November 2014

Focal Passage- James 2:14-26

James 2:20-23 “Do you want to be shown, you foolish person, that faith apart from works is useless? Was not Abraham our father justified by works when he offered up his son Isaac on the altar? You see that faith was active along with his works, and faith was completed by his works; and the Scripture was fulfilled that says, ‘Abraham believed God, and it was counted to him as righteousness’—and he was called a friend of God.”
The one example James’ Jewish readers might have used to justify a position on faith-only salvation would have been Abraham, so Abraham is exactly the example James uses to show that faith plus works is necessary. While it is absolutely true that Abraham’s faith saved him and this faith was “counted to him as righteousness,” Abraham demonstrated this faith by his actions. God had promised him that his descendents would be as numerous as the sands of the seashore. Then God commanded that Abraham sacrifice to Him the very son He had given the old man to fulfill this promise. Abraham’s faith, his belief in God, was then shown in his obedience to God. His faith was, as James wrote, “completed by his works.” Likewise, our faith is completed by our works. To say I believe God and all that He says and then disobey what He says is not saving faith; it is not faith that has been proven. As stated in verse 22, our faith must be active, and it is active in our obedience.
Study/Meditation: Look back at Abraham’s response when God told him to go to the mountain to sacrifice Isaac. (Genesis 22:1-14) How were Abraham’s instructions to his servants before going up to the mountain indicative of his faith? (Genesis 22:5)
*Father, thank You for the many examples You have given us in Your Word that saving faith is obedient faith. Help me in this life to show that I believe. Amen.

Focal Passage- James 2:14-26

James 2:18-19 “But someone will say, ‘You have faith and I have works.’ Show me your faith apart from your works, and I will show you my faith by my works. You believe that God is one; you do well. Even the demons believe—and shudder!”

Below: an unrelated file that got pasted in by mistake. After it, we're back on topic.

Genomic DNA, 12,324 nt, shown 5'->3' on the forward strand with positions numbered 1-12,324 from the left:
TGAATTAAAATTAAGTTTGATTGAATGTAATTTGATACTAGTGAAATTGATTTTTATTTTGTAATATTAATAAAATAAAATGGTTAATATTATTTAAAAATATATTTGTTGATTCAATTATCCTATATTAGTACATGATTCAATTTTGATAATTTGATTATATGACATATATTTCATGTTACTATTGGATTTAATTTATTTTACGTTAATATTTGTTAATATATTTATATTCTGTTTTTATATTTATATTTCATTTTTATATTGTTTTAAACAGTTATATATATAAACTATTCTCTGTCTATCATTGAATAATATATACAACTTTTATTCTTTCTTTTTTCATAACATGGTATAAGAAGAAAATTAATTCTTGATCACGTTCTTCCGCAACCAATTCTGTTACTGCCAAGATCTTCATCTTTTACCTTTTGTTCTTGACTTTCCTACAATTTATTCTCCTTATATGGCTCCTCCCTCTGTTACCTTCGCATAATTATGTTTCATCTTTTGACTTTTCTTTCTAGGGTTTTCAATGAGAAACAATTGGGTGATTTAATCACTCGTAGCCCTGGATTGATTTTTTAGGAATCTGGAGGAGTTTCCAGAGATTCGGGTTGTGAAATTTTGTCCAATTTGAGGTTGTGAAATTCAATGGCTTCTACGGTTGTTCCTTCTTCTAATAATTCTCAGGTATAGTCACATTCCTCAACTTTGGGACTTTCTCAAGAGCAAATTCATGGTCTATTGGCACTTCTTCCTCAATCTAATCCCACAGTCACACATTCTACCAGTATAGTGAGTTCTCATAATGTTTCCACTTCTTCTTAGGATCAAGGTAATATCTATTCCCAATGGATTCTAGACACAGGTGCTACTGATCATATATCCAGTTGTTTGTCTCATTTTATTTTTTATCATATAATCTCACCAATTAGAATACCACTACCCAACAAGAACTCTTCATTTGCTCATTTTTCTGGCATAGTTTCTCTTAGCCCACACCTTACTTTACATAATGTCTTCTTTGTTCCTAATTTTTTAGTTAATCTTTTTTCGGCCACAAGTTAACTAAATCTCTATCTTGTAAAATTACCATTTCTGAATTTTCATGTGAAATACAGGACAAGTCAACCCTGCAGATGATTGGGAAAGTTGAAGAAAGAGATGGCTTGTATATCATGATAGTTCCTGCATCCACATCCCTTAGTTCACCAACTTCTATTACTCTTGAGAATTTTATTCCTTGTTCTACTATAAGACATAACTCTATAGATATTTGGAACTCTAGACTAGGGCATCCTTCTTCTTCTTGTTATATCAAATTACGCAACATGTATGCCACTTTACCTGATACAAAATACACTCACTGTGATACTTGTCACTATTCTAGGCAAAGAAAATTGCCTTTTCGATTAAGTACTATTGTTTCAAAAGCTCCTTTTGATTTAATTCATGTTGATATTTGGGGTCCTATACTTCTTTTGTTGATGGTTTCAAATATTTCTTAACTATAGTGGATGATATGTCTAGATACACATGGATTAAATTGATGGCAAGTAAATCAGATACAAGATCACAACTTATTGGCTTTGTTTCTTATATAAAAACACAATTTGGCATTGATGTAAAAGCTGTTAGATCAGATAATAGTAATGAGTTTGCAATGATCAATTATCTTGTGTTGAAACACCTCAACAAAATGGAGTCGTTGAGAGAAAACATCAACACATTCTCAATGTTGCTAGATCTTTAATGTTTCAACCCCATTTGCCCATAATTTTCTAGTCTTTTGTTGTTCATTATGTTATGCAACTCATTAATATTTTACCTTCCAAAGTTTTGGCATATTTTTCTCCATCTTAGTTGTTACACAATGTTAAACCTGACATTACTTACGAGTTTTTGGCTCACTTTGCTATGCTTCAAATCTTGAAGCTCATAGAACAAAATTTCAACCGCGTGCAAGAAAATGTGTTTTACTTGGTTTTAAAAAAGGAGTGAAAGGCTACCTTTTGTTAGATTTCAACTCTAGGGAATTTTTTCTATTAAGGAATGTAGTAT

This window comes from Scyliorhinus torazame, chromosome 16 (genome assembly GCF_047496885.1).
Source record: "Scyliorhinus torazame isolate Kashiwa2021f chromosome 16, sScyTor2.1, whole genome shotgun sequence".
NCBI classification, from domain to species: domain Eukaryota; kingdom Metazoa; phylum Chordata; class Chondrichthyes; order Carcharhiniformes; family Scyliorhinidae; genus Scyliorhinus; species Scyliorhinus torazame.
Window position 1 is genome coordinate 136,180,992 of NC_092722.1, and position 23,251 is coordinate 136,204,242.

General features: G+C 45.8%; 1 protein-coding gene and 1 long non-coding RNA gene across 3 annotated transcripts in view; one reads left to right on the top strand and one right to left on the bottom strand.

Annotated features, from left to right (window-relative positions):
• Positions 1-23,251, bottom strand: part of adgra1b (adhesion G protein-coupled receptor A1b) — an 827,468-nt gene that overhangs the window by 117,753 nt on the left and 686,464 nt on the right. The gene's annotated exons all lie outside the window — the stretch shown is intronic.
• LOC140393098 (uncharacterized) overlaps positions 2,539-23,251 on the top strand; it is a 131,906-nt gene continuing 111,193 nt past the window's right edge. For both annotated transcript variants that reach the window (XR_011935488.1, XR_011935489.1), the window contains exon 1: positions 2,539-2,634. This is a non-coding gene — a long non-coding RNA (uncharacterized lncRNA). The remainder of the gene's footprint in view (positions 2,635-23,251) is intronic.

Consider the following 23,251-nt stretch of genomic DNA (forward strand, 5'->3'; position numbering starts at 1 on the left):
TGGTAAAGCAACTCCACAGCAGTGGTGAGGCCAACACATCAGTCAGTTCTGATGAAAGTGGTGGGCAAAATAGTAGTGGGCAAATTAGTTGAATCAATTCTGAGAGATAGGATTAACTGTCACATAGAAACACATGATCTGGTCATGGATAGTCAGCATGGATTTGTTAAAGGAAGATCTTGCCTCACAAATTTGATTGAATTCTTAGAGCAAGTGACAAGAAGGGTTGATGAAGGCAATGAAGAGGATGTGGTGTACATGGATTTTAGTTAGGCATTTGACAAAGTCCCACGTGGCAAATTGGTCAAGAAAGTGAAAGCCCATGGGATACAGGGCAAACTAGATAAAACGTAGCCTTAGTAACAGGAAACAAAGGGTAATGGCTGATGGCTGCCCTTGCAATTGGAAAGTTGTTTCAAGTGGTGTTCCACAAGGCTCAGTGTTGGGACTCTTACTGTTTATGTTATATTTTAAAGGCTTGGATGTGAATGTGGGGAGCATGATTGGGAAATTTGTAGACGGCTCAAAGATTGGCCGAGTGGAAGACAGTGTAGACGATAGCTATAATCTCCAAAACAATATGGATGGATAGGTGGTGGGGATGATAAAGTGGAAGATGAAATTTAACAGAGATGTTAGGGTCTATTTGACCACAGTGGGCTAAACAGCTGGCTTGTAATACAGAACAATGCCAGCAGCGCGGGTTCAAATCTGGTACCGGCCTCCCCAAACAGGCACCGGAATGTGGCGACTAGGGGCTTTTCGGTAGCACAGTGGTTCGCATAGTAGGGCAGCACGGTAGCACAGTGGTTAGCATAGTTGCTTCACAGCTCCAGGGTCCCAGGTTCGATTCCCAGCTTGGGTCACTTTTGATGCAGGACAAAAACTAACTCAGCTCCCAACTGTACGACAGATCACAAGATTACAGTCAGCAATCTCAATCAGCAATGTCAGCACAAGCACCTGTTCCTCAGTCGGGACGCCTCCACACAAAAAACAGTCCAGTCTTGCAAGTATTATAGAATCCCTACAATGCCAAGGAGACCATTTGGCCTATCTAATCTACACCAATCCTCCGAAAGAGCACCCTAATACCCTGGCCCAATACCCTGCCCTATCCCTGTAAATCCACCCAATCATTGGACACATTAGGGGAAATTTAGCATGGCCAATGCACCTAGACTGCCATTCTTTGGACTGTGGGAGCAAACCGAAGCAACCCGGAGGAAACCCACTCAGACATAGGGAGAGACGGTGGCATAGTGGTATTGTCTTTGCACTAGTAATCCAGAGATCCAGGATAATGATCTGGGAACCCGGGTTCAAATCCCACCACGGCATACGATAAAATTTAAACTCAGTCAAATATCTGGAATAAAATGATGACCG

A Gallop poll in January 2012 read that 92% of Americans today say they believe in God. Nearly 80% of those same people identified themselves as Christians. James would ask each one of these 80% if this faith they claim in Jesus Christ has been accompanied by fruit, by good works to the glory of this Savior they claim to have received. He would most certainly ask the 92% who say they believe in God what good that was going to do them on the Day of Judgment, since they simply share a knowledge that even the demons have—demons who are scared to death in this knowledge! The Apostle is asking all of us to examine what we claim as compared to what we do because one will naturally follow the other. True, saving faith in Jesus Christ as Savior will be followed by a changed heart that seeks to do good. There is not works without faith nor is there faith without works that will lead to eternity. In a child of the King, the two will exist together, and we must each examine ourselves to be sure that this is the case.
Study/Meditation: How are you going to go about examining your own heart to be sure that your faith and your works coincide to make you a child of the King?
*Father, help me as I examine my heart to see in it the places where I must persevere in my sanctification. Thank You for changing my heart when You called me to be Your own. Amen.

Focal Passage- James 2:14-26

James 2:15-17 “If a brother or sister is poorly clothed and lacking in daily food, and one of you says to them, ‘Go in peace, be warmed and filled,’ without giving them the things needed for the body, what good is that? So also faith by itself, if it does not have works, is dead.”
James is expounding on his previous point, that simply giving lip-service to one’s faith does not make him or her a believer. What better way to demonstrate saving faith than by helping someone in need or by giving a kind word in a difficult situation? Christian faith is to be a selfless faith, a faith where we take ourselves out of the center of the equation because of what was done for us. True faith is hinged on the knowledge of what Christ sacrificed on our behalf. When that is central in our hearts and minds, doing for others and sacrificing ourselves and our comfort for them will be second nature. Remember, the very essence of the word “sacrifice” connotes pain, or at the very least, inconvenience. Christ sacrificed for us in the truest sense of the word. How can we but sacrifice for others in the least sense of it?